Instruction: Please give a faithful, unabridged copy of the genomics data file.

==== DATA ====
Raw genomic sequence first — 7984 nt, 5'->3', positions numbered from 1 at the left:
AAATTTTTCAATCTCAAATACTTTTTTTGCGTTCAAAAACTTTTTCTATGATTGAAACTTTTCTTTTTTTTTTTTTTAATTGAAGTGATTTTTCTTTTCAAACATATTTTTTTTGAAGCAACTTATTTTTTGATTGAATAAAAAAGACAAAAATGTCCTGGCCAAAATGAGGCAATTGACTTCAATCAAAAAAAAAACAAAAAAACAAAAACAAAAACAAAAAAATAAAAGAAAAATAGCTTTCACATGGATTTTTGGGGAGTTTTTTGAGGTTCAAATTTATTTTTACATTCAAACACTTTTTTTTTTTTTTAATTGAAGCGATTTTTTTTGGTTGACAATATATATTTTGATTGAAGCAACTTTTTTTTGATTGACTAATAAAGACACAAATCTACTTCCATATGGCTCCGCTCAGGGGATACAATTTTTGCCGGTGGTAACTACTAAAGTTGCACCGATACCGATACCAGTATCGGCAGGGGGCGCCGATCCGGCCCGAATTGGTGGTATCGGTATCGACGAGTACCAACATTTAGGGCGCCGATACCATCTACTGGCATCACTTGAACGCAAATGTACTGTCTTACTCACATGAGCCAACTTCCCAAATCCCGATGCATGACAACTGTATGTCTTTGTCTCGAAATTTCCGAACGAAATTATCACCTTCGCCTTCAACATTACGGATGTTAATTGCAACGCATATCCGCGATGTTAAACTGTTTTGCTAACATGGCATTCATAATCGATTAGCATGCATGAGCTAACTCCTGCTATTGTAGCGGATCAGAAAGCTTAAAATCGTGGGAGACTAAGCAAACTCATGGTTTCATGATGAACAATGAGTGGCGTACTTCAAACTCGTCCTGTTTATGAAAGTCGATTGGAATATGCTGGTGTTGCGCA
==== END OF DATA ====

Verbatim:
Raw genomic sequence first — 7984 nt, 5'->3', positions numbered from 1 at the left:
AAATTTTTCAATCTCAAATACTTTTTTTGCGTTCAAAAACTTTTTCTATGATTGAAACTTTTCTTTTTTTTTTTTTTAATTGAAGTGATTTTTCTTTTCAAACATATTTTTTTTGAAGCAACTTATTTTTTGATTGAATAAAAAAGACAAAAATGTCCTGGCCAAAATGAGGCAATTGACTTCAATCAAAAAAAAAACAAAAAAACAAAAACAAAAACAAAAAAATAAAAGAAAAATAGCTTTCACATGGATTTTTGGGGAGTTTTTTGAGGTTCAAATTTATTTTTACATTCAAACACTTTTTTTTTTTTTTAATTGAAGCGATTTTTTTTGGTTGACAATATATATTTTGATTGAAGCAACTTTTTTTTGATTGACTAATAAAGACACAAATCTACTTCCATATGGCTCCGCTCAGGGGATACAATTTTTGCCGGTGGTAACTACTAAAGTTGCACCGATACCGATACCAGTATCGGCAGGGGGCGCCGATCCGGCCCGAATTGGTGGTATCGGTATCGACGAGTACCAACATTTAGGGCGCCGATACCATCTACTGGCATCACTTGAACGCAAATGTACTGTCTTACTCACATGAGCCAACTTCCCAAATCCCGATGCATGACAACTGTATGTCTTTGTCTCGAAATTTCCGAACGAAATTATCACCTTCGCCTTCAACATTACGGATGTTAATTGCAACGCATATCCGCGATGTTAAACTGTTTTGCTAACATGGCATTCATAATCGATTAGCATGCATGAGCTAACTCCTGCTATTGTAGCGGATCAGAAAGCTTAAAATCGTGGGAGACTAAGCAAACTCATGGTTTCATGATGAACAATGAGTGGCGTACTTCAAACTCGTCCTGTTTATGAAAGTCGATTGGAATATGCTGGTGTTGCGCA